The public consultation for The Consumer Goods Forum’s Sustainable Supply Chain Initiative (SSCI) closed on 23rd September and we have announced the launch of the first scope, for processing facilities, at the recent Sustainable Retail Summit in Lisbon. It’s hard to believe that it was just this April when we first announced the creation of the SSCI, after the CGF Board approved this important initiative for our industry in June 2017.
We have come a long way since then, and the response from the CGF members, as well as the external stakeholders we have spoken to, has really validated why now is the right time to begin such an important initiative. Today, CGF members are faced with huge challenges in their supply chains, from human and labour rights topics such as tackling forced labour, health & safety and working hours, to environmental issues such as sustainable sourcing and deforestation.
Of course, we’re only just beginning this journey. Our peers from other CGF member companies have really shown that the industry is committed to driving action on sustainable supply chains. We have been impressed by the progress that has been made in a relatively short time. However, there is still a lot of work to look forward to.
SSCI has been designed to fill a gap in the market by benchmarking and recognising robust schemes that address sustainability compliance issues and drive positive change. This will create trust in sustainability standards worldwide. It is modelled on the success of the CGF’s other benchmarking work of the Global Food Safety Initiative (GFSI). The GFSI benchmarking and recognition process has clearly shown how such a system can contribute to increasing efficiency for suppliers and buyers by reducing audit duplication.
To replicate that success in sustainability, the SSCI will benchmark both social and environmental compliance schemes, focusing initially on social compliance. Our first benchmarking scope will include audit and certification schemes that audit processing facilities in the food and non-food sector.
The public consultation that took place from 25th July to 23rd September was an important step in helping us to get it right from the offset. Covering our proposed Social Compliance and Scheme Management Criteria, which were designed with the support of key stakeholders, the public consultation sought to gain important feedback from all stakeholders. The criteria will work to align currently diverging industry expectations in third-party auditing and certification programmes, so we very much thank all those who took the time to provide comments.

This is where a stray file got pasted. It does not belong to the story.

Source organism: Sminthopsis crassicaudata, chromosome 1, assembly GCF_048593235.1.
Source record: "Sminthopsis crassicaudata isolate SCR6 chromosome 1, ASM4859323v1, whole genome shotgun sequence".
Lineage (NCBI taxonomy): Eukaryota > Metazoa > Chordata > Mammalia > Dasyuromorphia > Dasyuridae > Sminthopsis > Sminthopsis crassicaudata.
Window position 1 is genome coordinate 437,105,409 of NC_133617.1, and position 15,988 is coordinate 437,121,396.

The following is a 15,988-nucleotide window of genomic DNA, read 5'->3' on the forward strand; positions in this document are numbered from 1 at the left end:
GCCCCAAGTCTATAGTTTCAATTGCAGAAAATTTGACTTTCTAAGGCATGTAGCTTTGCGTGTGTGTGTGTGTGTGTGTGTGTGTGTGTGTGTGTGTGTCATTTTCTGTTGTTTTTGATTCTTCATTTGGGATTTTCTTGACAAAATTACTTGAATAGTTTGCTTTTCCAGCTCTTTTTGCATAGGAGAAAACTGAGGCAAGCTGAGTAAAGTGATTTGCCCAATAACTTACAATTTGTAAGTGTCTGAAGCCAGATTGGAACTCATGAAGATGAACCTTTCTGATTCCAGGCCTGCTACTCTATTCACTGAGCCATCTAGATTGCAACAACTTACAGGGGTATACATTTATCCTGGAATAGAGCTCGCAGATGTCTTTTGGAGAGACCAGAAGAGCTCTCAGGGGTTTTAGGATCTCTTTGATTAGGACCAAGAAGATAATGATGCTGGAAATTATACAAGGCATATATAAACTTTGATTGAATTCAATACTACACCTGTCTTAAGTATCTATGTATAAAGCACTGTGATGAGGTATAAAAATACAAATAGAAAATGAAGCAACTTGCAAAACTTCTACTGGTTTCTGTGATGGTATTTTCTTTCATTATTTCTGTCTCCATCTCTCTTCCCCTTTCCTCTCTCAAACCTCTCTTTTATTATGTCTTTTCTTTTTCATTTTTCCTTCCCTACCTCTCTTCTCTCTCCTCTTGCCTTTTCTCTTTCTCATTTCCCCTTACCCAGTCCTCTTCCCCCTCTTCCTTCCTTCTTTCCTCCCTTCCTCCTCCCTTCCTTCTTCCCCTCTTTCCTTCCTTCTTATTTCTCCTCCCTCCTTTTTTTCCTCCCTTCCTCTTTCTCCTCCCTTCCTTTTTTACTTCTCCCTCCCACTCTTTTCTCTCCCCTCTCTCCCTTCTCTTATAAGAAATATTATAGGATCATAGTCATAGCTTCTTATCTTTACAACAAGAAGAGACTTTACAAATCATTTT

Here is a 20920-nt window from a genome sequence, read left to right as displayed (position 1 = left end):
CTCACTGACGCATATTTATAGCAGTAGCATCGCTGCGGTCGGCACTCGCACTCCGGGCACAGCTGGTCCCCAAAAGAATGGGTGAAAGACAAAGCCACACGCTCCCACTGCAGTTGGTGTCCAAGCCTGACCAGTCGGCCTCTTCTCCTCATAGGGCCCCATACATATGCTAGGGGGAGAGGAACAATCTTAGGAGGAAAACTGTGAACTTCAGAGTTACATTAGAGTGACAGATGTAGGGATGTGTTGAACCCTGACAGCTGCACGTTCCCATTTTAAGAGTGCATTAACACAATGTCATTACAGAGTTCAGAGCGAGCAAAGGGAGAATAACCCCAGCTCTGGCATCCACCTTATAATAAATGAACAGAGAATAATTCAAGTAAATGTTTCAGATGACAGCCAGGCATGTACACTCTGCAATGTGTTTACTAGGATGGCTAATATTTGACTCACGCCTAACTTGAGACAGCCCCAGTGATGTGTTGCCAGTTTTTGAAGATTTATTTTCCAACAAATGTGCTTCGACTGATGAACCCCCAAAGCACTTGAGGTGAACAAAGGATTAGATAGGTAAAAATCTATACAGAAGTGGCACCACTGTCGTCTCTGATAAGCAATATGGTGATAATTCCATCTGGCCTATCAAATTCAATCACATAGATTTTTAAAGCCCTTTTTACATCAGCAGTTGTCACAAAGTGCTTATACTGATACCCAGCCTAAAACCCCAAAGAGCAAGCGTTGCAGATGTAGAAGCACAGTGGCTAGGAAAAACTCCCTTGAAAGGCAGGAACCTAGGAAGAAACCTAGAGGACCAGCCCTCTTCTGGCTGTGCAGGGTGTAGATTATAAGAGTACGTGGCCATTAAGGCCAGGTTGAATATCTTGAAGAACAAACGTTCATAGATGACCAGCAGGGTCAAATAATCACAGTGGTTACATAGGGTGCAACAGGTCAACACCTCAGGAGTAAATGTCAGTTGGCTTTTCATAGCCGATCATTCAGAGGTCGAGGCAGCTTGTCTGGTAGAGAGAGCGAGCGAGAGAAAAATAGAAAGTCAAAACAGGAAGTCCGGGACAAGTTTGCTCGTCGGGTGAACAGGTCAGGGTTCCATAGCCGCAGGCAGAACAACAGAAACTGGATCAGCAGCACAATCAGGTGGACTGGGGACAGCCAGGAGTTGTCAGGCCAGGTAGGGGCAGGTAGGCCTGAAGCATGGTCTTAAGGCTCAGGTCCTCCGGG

Next up? We have now almost finished the integration of the comments and have planned to publish the criteria in early 2019. After this, the benchmarking can begin!
Of course, as we look to reduce duplication in global sustainability standards, it’s also important we work with other relevant organisations and standard-setters to seek alignment. And, despite being so young, the SSCI is already breaking ground in this area.
Earlier this year, the CGF and the Global Sustainable Seafood Initiative (GSSI) announced their collaboration to provide a benchmark and recognition tool for social compliance schemes in the seafood sector. A joint workshop was held in June in Barcelona to gather first input from seafood stakeholders. We are currently working with a joint taskforce, made up of CGF members and GSSI partners and affiliated partners, to develop concrete recommendations for the development of a social compliance benchmark tool applicable to the seafood sector.
As co-chairs of the SSCI, we look forward to working closely with GSSI on the development of the seafood-specific scopes and exploring further partnerships soon.
As people who have worked on sustainability and compliance schemes for many years, we also know that while it’s great to have a new way of working, it doesn’t mean much if people don’t understand how and why it works, and what’s in it for them.
So, how can companies use industry benchmarks such as GFSI, GSSI and, very soon, SSCI?
Third-party audits are just one tool in the toolbox companies can use for their responsible sourcing strategy. Companies are also taking additional action to drive positive change in the industry by, for example, getting engaged in the CGF’s work on forced labour and deforestation. Our work supports sectoral programmes such as the IDH programmes for flowers, fruit and vegetable.
It remains up to the individual company to map their supply chain, identify risk areas and put relevant strategies in place to address these risks. And, whenever companies choose to work with third-party audit or certification schemes, SSCI will be here to provide guidance on credible and robust schemes.
And, core to the CGF’s work is sharing this knowledge and relevant best practices. This will be an important step in our journey as we work to integrate industry benchmarks and help members and scheme owners understand their role and the benefits of being SSCI-recognised.
This post was written and contributed by:
VP Product Integrity
Global Head Supply Chain